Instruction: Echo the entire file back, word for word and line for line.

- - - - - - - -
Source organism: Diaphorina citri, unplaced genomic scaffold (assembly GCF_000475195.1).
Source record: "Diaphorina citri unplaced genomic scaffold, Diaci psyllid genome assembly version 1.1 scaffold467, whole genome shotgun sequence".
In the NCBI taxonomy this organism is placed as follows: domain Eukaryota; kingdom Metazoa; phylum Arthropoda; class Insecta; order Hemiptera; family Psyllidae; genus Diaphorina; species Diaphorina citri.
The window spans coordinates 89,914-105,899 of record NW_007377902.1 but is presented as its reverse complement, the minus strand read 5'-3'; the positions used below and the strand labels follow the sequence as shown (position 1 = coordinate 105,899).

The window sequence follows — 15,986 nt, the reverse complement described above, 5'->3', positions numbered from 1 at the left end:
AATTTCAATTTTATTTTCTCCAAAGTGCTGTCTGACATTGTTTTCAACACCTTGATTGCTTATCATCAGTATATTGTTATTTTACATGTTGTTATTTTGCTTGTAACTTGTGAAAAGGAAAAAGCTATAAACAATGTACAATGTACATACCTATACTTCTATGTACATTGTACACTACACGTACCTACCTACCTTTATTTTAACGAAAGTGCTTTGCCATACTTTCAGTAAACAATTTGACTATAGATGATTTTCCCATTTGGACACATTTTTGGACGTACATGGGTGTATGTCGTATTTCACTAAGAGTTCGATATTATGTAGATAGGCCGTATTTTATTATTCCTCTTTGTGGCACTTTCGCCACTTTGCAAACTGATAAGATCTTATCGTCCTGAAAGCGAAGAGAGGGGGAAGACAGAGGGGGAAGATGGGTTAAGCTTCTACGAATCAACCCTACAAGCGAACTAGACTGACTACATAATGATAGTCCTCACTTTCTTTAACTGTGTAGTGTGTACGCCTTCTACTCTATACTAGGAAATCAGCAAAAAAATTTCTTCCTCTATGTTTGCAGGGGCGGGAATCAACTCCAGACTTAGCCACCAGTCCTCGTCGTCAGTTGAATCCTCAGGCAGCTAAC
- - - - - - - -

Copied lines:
Source organism: Diaphorina citri, unplaced genomic scaffold (assembly GCF_000475195.1).
Source record: "Diaphorina citri unplaced genomic scaffold, Diaci psyllid genome assembly version 1.1 scaffold467, whole genome shotgun sequence".
In the NCBI taxonomy this organism is placed as follows: domain Eukaryota; kingdom Metazoa; phylum Arthropoda; class Insecta; order Hemiptera; family Psyllidae; genus Diaphorina; species Diaphorina citri.
The window spans coordinates 89,914-105,899 of record NW_007377902.1 but is presented as its reverse complement, the minus strand read 5'-3'; the positions used below and the strand labels follow the sequence as shown (position 1 = coordinate 105,899).

The window sequence follows — 15,986 nt, the reverse complement described above, 5'->3', positions numbered from 1 at the left end:
AATTTCAATTTTATTTTCTCCAAAGTGCTGTCTGACATTGTTTTCAACACCTTGATTGCTTATCATCAGTATATTGTTATTTTACATGTTGTTATTTTGCTTGTAACTTGTGAAAAGGAAAAAGCTATAAACAATGTACAATGTACATACCTATACTTCTATGTACATTGTACACTACACGTACCTACCTACCTTTATTTTAACGAAAGTGCTTTGCCATACTTTCAGTAAACAATTTGACTATAGATGATTTTCCCATTTGGACACATTTTTGGACGTACATGGGTGTATGTCGTATTTCACTAAGAGTTCGATATTATGTAGATAGGCCGTATTTTATTATTCCTCTTTGTGGCACTTTCGCCACTTTGCAAACTGATAAGATCTTATCGTCCTGAAAGCGAAGAGAGGGGGAAGACAGAGGGGGAAGATGGGTTAAGCTTCTACGAATCAACCCTACAAGCGAACTAGACTGACTACATAATGATAGTCCTCACTTTCTTTAACTGTGTAGTGTGTACGCCTTCTACTCTATACTAGGAAATCAGCAAAAAAATTTCTTCCTCTATGTTTGCAGGGGCGGGAATCAACTCCAGACTTAGCCACCAGTCCTCGTCGTCAGTTGAATCCTCAGGCAGCTAAC